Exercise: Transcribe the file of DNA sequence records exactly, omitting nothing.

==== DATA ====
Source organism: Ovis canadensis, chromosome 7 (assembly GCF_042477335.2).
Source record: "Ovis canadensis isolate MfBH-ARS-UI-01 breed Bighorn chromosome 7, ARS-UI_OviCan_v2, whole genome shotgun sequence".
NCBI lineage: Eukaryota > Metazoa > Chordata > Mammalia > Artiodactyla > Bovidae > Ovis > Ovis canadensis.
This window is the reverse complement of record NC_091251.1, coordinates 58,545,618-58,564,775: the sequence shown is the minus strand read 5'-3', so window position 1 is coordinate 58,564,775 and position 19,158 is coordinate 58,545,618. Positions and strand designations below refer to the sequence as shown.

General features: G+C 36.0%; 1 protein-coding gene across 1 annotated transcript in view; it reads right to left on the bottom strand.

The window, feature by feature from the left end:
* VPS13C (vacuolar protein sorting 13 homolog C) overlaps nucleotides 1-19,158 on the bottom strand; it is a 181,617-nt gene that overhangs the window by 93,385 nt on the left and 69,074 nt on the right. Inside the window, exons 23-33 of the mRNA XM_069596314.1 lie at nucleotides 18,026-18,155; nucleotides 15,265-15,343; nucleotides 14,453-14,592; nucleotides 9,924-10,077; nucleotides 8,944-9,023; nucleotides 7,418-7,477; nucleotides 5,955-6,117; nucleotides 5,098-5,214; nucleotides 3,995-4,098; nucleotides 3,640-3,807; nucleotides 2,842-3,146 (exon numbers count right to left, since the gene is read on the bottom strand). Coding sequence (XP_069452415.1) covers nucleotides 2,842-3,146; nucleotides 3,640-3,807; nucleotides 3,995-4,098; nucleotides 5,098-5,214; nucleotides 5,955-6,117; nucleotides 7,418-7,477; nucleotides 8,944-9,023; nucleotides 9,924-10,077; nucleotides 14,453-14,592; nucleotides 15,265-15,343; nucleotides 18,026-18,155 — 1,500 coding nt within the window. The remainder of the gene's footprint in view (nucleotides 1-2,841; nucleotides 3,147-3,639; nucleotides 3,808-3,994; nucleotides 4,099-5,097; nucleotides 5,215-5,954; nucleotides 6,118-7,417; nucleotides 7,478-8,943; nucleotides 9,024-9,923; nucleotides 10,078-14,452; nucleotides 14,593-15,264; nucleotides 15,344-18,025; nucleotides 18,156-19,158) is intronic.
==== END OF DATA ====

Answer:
Source organism: Ovis canadensis, chromosome 7 (assembly GCF_042477335.2).
Source record: "Ovis canadensis isolate MfBH-ARS-UI-01 breed Bighorn chromosome 7, ARS-UI_OviCan_v2, whole genome shotgun sequence".
NCBI lineage: Eukaryota > Metazoa > Chordata > Mammalia > Artiodactyla > Bovidae > Ovis > Ovis canadensis.
This window is the reverse complement of record NC_091251.1, coordinates 58,545,618-58,564,775: the sequence shown is the minus strand read 5'-3', so window position 1 is coordinate 58,564,775 and position 19,158 is coordinate 58,545,618. Positions and strand designations below refer to the sequence as shown.

General features: G+C 36.0%; 1 protein-coding gene across 1 annotated transcript in view; it reads right to left on the bottom strand.

The window, feature by feature from the left end:
* VPS13C (vacuolar protein sorting 13 homolog C) overlaps nucleotides 1-19,158 on the bottom strand; it is a 181,617-nt gene that overhangs the window by 93,385 nt on the left and 69,074 nt on the right. Inside the window, exons 23-33 of the mRNA XM_069596314.1 lie at nucleotides 18,026-18,155; nucleotides 15,265-15,343; nucleotides 14,453-14,592; nucleotides 9,924-10,077; nucleotides 8,944-9,023; nucleotides 7,418-7,477; nucleotides 5,955-6,117; nucleotides 5,098-5,214; nucleotides 3,995-4,098; nucleotides 3,640-3,807; nucleotides 2,842-3,146 (exon numbers count right to left, since the gene is read on the bottom strand). Coding sequence (XP_069452415.1) covers nucleotides 2,842-3,146; nucleotides 3,640-3,807; nucleotides 3,995-4,098; nucleotides 5,098-5,214; nucleotides 5,955-6,117; nucleotides 7,418-7,477; nucleotides 8,944-9,023; nucleotides 9,924-10,077; nucleotides 14,453-14,592; nucleotides 15,265-15,343; nucleotides 18,026-18,155 — 1,500 coding nt within the window. The remainder of the gene's footprint in view (nucleotides 1-2,841; nucleotides 3,147-3,639; nucleotides 3,808-3,994; nucleotides 4,099-5,097; nucleotides 5,215-5,954; nucleotides 6,118-7,417; nucleotides 7,478-8,943; nucleotides 9,024-9,923; nucleotides 10,078-14,452; nucleotides 14,593-15,264; nucleotides 15,344-18,025; nucleotides 18,156-19,158) is intronic.